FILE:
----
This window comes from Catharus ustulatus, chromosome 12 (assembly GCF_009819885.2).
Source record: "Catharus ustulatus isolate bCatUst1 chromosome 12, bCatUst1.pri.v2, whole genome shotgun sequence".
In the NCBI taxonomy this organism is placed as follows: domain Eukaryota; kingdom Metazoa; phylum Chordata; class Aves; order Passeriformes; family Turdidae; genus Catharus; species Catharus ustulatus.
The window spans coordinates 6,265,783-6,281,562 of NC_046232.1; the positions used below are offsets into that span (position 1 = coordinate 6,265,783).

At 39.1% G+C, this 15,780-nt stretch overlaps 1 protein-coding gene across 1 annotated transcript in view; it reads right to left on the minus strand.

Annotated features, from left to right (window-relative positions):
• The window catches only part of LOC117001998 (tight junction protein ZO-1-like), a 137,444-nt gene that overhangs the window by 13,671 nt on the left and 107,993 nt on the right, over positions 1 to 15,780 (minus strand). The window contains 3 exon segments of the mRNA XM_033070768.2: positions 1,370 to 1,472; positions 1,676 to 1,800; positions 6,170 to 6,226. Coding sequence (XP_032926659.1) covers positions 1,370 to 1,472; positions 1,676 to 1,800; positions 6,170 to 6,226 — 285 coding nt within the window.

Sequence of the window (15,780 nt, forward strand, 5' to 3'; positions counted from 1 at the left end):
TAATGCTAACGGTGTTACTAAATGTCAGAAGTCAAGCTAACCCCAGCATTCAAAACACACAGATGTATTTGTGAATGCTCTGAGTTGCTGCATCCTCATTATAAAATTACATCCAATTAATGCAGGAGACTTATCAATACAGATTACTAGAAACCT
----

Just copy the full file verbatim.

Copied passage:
This window comes from Catharus ustulatus, chromosome 12 (assembly GCF_009819885.2).
Source record: "Catharus ustulatus isolate bCatUst1 chromosome 12, bCatUst1.pri.v2, whole genome shotgun sequence".
In the NCBI taxonomy this organism is placed as follows: domain Eukaryota; kingdom Metazoa; phylum Chordata; class Aves; order Passeriformes; family Turdidae; genus Catharus; species Catharus ustulatus.
The window spans coordinates 6,265,783-6,281,562 of NC_046232.1; the positions used below are offsets into that span (position 1 = coordinate 6,265,783).

At 39.1% G+C, this 15,780-nt stretch overlaps 1 protein-coding gene across 1 annotated transcript in view; it reads right to left on the minus strand.

Annotated features, from left to right (window-relative positions):
• The window catches only part of LOC117001998 (tight junction protein ZO-1-like), a 137,444-nt gene that overhangs the window by 13,671 nt on the left and 107,993 nt on the right, over positions 1 to 15,780 (minus strand). The window contains 3 exon segments of the mRNA XM_033070768.2: positions 1,370 to 1,472; positions 1,676 to 1,800; positions 6,170 to 6,226. Coding sequence (XP_032926659.1) covers positions 1,370 to 1,472; positions 1,676 to 1,800; positions 6,170 to 6,226 — 285 coding nt within the window.

Sequence of the window (15,780 nt, forward strand, 5' to 3'; positions counted from 1 at the left end):
TAATGCTAACGGTGTTACTAAATGTCAGAAGTCAAGCTAACCCCAGCATTCAAAACACACAGATGTATTTGTGAATGCTCTGAGTTGCTGCATCCTCATTATAAAATTACATCCAATTAATGCAGGAGACTTATCAATACAGATTACTAGAAACCT